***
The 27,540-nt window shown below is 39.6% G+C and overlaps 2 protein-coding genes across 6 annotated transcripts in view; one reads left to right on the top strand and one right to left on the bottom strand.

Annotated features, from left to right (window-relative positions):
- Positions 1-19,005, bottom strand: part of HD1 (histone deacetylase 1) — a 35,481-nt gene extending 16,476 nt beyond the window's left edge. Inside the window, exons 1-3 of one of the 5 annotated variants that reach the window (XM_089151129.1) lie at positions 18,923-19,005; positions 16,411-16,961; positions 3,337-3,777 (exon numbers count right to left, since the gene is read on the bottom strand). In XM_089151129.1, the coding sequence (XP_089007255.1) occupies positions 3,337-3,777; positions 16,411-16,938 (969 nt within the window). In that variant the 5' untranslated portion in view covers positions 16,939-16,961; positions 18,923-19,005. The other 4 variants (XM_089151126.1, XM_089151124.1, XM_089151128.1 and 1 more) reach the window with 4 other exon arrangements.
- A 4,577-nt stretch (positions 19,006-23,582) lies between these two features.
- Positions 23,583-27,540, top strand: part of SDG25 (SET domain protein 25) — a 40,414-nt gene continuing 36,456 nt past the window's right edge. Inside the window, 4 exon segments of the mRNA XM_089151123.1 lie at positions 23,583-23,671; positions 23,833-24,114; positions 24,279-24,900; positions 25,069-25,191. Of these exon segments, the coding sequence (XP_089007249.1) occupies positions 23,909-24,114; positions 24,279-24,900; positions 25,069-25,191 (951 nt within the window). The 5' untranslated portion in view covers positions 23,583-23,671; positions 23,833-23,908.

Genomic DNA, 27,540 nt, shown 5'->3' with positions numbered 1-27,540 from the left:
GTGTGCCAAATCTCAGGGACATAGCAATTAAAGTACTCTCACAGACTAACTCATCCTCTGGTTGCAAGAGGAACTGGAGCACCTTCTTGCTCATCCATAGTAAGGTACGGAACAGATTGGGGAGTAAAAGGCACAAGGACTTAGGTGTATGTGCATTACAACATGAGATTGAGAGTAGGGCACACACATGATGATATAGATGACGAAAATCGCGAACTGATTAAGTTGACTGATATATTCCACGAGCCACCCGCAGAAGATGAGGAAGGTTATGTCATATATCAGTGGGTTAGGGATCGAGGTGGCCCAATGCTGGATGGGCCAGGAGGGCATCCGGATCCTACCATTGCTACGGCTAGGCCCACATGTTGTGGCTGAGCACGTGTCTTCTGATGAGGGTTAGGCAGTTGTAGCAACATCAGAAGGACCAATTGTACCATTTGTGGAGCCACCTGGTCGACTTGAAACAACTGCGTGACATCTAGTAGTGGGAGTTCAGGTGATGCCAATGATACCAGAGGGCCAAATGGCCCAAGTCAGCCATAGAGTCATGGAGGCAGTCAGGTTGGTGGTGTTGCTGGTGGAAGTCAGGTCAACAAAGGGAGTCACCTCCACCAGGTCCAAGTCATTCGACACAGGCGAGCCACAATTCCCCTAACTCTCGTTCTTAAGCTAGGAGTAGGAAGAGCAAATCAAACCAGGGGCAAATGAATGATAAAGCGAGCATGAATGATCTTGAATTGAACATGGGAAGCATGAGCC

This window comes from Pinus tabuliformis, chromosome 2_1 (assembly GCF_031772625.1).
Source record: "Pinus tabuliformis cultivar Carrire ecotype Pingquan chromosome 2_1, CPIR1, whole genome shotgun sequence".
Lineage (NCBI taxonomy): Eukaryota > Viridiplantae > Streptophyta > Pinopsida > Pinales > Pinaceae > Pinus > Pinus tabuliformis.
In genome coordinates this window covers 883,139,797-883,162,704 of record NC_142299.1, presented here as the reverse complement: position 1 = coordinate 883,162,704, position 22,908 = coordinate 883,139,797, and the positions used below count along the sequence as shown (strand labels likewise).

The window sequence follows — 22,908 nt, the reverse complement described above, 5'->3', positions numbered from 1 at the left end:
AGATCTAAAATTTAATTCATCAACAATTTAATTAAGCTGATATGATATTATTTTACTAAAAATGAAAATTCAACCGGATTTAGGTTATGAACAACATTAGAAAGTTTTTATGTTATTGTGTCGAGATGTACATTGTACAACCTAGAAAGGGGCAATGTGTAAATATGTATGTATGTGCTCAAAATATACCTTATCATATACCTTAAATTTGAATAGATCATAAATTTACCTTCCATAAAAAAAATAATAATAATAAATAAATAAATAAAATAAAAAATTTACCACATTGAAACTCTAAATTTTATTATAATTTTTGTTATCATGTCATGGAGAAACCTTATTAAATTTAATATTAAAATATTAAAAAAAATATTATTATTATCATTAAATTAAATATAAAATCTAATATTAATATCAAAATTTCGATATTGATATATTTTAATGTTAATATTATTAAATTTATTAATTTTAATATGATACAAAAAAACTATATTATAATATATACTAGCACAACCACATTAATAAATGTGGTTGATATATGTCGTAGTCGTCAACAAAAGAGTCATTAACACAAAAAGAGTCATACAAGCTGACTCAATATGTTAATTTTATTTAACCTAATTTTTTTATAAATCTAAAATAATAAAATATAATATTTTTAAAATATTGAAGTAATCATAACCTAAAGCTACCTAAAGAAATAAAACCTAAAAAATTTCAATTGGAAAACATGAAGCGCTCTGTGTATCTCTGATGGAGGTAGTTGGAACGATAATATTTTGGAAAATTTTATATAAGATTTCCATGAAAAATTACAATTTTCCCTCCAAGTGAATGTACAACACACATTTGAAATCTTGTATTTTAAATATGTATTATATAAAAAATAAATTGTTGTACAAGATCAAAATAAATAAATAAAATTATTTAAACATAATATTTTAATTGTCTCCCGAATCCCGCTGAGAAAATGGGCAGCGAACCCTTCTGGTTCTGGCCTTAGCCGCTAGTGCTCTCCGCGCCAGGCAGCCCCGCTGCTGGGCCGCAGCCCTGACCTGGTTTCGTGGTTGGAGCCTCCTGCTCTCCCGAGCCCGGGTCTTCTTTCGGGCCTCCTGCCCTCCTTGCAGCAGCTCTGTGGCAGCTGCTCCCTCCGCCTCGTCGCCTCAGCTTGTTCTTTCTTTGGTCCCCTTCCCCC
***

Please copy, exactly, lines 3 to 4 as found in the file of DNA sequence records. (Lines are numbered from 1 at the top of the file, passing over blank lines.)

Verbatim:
- Positions 1-19,005, bottom strand: part of HD1 (histone deacetylase 1) — a 35,481-nt gene extending 16,476 nt beyond the window's left edge. Inside the window, exons 1-3 of one of the 5 annotated variants that reach the window (XM_089151129.1) lie at positions 18,923-19,005; positions 16,411-16,961; positions 3,337-3,777 (exon numbers count right to left, since the gene is read on the bottom strand). In XM_089151129.1, the coding sequence (XP_089007255.1) occupies positions 3,337-3,777; positions 16,411-16,938 (969 nt within the window). In that variant the 5' untranslated portion in view covers positions 16,939-16,961; positions 18,923-19,005. The other 4 variants (XM_089151126.1, XM_089151124.1, XM_089151128.1 and 1 more) reach the window with 4 other exon arrangements.
- A 4,577-nt stretch (positions 19,006-23,582) lies between these two features.